Friday, January 24, 2020

The Chrysler 300F, Defining Dual-Purpose Power in the Early 1960s

1960 Chrysler 300F image from

Primary care physician Christopher Stubbs, M.D., serves as medical director of the Audubon and Exira EMS service in Iowa. An off-road vehicle enthusiast, Dr. Christopher Stubbs also has a passion for classic cars and automotive history.

One of the landmark vehicles that defined the 1950s and 1960s was the Chrysler 300 series. Introduced in 1955, the vehicle capably combined exclusivity and power, giving the road driver unmatched capabilities under the hood.

The 1960 Chrysler 300F was a major step forward for the series and represented a final milestone for legendary auto designer Virgil Exner, who led a team of engineers in creating the manufacturer’s first-ever unibody design vehicle. This streamlined vehicle offered a number of advantages, including a lighter and more rigid frame that expanded the car’s interior space.

At the same time, the 300F housed a 375 horsepower “Golden Lion” engine, then in its second year of production. Offering an innovative cross-ram induction system that powered dual four-barrel Carter carburetors, the engine delivered 495 pound-feet of torque.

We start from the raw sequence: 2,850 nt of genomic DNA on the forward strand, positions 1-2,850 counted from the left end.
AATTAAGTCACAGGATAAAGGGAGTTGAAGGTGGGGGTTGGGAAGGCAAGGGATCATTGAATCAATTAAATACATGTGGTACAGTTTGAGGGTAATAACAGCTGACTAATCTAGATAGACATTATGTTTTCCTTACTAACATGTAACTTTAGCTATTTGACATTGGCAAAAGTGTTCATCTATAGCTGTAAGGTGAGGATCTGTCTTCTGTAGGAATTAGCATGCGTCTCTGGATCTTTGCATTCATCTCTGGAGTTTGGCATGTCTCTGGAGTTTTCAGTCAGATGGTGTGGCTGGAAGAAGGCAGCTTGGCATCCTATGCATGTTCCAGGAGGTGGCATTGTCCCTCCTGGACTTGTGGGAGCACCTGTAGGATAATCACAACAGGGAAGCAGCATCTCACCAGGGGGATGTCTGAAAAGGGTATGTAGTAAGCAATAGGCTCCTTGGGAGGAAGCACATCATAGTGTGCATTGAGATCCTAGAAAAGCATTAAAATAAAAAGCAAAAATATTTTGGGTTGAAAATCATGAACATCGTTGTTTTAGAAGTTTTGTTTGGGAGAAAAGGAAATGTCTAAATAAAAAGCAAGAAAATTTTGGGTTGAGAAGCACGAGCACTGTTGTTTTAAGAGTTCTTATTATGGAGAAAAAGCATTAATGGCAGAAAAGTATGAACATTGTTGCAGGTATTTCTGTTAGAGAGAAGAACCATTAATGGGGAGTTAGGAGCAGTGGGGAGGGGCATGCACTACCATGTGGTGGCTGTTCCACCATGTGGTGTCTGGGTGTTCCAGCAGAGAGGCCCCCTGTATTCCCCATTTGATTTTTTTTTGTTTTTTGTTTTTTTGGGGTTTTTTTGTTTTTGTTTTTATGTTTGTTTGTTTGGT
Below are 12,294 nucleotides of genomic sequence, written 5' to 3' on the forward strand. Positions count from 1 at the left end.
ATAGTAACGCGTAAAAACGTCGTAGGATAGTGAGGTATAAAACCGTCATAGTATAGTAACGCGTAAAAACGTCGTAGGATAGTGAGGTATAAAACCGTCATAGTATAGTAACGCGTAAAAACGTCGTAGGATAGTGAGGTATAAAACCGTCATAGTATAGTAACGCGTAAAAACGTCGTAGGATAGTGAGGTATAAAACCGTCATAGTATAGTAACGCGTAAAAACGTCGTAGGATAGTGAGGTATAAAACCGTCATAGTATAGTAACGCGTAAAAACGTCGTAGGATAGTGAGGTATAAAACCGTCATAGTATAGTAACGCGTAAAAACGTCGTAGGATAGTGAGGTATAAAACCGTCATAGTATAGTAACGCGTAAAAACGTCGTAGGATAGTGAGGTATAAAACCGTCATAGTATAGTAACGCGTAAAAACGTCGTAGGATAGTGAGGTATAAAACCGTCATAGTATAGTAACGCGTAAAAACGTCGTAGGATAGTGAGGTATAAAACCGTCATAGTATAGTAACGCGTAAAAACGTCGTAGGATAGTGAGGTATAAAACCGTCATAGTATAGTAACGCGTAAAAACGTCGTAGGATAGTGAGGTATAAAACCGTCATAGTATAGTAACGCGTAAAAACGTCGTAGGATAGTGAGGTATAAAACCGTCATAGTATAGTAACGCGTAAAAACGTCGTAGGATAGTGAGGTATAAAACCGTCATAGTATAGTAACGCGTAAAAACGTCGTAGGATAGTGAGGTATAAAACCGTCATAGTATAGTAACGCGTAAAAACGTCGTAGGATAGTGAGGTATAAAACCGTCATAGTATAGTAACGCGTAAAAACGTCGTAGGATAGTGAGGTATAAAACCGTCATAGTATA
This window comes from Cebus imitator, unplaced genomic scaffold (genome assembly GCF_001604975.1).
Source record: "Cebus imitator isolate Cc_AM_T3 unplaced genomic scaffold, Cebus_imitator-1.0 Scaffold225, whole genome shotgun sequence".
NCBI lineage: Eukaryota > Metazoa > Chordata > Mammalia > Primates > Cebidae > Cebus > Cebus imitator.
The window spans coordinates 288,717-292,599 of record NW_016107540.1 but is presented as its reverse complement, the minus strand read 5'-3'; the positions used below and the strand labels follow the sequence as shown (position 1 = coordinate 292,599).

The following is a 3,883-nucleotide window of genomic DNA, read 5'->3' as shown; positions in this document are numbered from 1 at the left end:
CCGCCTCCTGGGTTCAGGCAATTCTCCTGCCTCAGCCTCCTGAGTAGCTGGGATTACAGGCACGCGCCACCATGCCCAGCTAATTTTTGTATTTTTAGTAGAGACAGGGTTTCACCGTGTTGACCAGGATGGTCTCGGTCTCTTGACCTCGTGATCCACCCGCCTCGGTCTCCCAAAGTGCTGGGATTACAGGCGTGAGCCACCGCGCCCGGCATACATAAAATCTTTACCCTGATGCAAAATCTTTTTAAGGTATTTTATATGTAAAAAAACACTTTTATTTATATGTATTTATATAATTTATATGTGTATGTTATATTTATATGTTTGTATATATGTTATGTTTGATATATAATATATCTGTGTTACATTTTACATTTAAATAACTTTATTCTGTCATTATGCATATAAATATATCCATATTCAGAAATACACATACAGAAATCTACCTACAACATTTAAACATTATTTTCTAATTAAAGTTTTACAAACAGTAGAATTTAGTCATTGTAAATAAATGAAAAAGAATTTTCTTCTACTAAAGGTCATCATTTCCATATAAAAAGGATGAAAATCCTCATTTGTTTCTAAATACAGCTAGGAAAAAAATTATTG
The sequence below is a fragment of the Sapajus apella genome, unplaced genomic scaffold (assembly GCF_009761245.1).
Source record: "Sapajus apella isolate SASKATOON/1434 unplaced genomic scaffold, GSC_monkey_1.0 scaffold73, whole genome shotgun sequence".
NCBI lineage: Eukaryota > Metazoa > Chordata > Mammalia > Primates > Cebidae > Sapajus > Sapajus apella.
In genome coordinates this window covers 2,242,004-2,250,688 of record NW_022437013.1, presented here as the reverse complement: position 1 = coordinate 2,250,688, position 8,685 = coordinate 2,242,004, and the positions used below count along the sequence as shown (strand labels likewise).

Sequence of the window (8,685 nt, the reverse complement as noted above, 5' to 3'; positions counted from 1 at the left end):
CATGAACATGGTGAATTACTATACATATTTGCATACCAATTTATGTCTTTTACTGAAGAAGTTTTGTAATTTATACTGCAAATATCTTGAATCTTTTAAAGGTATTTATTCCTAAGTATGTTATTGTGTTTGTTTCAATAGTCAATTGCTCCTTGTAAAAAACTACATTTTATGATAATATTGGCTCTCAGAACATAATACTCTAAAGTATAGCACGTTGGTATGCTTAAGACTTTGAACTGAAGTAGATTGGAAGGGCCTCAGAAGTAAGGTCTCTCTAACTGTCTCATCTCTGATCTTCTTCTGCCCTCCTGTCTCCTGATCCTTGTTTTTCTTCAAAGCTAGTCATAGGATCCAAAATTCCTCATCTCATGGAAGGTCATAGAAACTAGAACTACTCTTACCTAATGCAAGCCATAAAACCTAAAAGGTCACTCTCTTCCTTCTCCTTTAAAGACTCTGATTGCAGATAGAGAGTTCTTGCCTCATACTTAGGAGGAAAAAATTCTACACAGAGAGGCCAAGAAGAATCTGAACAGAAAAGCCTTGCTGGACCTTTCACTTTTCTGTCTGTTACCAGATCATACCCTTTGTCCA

The result was a dual purpose vehicle that needed relatively little modification to be race-ready, but also offered around-town luxury. The futuristic interior was a defining feature, with the floating electroluminescent AstraDome instrument cluster paired with leather bucket seats. With fewer than 1,000 two-door hardtop Chrysler 300Fs manufactured, and only 248 convertible 300Fs produced in 1960, the car is a sought-after rarity among collectors.